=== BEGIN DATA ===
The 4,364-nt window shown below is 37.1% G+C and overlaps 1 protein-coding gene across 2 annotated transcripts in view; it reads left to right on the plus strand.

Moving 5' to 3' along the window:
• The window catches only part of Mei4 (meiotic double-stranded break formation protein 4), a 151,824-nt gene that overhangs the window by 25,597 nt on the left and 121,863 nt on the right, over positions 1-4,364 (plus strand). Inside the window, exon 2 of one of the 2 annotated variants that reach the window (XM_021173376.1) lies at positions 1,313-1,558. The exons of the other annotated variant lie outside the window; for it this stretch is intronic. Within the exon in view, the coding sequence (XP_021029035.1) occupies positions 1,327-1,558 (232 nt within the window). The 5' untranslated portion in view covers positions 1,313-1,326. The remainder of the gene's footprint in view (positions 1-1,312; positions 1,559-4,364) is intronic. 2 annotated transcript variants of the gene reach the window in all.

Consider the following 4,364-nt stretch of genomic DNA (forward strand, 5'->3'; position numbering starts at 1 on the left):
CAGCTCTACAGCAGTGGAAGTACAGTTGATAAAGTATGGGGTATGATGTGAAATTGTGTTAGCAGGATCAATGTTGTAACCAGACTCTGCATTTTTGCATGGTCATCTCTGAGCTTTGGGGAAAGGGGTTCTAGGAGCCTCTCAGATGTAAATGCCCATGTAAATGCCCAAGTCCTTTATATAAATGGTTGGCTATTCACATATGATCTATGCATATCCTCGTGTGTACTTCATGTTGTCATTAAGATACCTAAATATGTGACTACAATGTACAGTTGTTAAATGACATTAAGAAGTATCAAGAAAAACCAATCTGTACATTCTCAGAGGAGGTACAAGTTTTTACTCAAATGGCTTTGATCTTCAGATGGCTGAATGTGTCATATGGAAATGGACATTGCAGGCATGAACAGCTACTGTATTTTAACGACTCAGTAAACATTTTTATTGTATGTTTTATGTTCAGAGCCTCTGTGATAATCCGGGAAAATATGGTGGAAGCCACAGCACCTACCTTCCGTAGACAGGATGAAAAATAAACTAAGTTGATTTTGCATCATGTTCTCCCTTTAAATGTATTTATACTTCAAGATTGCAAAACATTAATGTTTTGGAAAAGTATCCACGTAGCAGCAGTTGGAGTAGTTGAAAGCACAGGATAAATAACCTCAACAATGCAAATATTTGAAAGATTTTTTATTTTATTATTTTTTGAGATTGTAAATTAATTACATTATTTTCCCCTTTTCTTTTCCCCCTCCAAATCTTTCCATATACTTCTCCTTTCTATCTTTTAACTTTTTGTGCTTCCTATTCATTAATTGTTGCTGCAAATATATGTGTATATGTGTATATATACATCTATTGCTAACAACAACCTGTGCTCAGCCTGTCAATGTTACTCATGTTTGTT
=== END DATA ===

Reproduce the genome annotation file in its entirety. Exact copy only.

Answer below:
The 4,364-nt window shown below is 37.1% G+C and overlaps 1 protein-coding gene across 2 annotated transcripts in view; it reads left to right on the plus strand.

Moving 5' to 3' along the window:
• The window catches only part of Mei4 (meiotic double-stranded break formation protein 4), a 151,824-nt gene that overhangs the window by 25,597 nt on the left and 121,863 nt on the right, over positions 1-4,364 (plus strand). Inside the window, exon 2 of one of the 2 annotated variants that reach the window (XM_021173376.1) lies at positions 1,313-1,558. The exons of the other annotated variant lie outside the window; for it this stretch is intronic. Within the exon in view, the coding sequence (XP_021029035.1) occupies positions 1,327-1,558 (232 nt within the window). The 5' untranslated portion in view covers positions 1,313-1,326. The remainder of the gene's footprint in view (positions 1-1,312; positions 1,559-4,364) is intronic. 2 annotated transcript variants of the gene reach the window in all.

Consider the following 4,364-nt stretch of genomic DNA (forward strand, 5'->3'; position numbering starts at 1 on the left):
CAGCTCTACAGCAGTGGAAGTACAGTTGATAAAGTATGGGGTATGATGTGAAATTGTGTTAGCAGGATCAATGTTGTAACCAGACTCTGCATTTTTGCATGGTCATCTCTGAGCTTTGGGGAAAGGGGTTCTAGGAGCCTCTCAGATGTAAATGCCCATGTAAATGCCCAAGTCCTTTATATAAATGGTTGGCTATTCACATATGATCTATGCATATCCTCGTGTGTACTTCATGTTGTCATTAAGATACCTAAATATGTGACTACAATGTACAGTTGTTAAATGACATTAAGAAGTATCAAGAAAAACCAATCTGTACATTCTCAGAGGAGGTACAAGTTTTTACTCAAATGGCTTTGATCTTCAGATGGCTGAATGTGTCATATGGAAATGGACATTGCAGGCATGAACAGCTACTGTATTTTAACGACTCAGTAAACATTTTTATTGTATGTTTTATGTTCAGAGCCTCTGTGATAATCCGGGAAAATATGGTGGAAGCCACAGCACCTACCTTCCGTAGACAGGATGAAAAATAAACTAAGTTGATTTTGCATCATGTTCTCCCTTTAAATGTATTTATACTTCAAGATTGCAAAACATTAATGTTTTGGAAAAGTATCCACGTAGCAGCAGTTGGAGTAGTTGAAAGCACAGGATAAATAACCTCAACAATGCAAATATTTGAAAGATTTTTTATTTTATTATTTTTTGAGATTGTAAATTAATTACATTATTTTCCCCTTTTCTTTTCCCCCTCCAAATCTTTCCATATACTTCTCCTTTCTATCTTTTAACTTTTTGTGCTTCCTATTCATTAATTGTTGCTGCAAATATATGTGTATATGTGTATATATACATCTATTGCTAACAACAACCTGTGCTCAGCCTGTCAATGTTACTCATGTTTGTT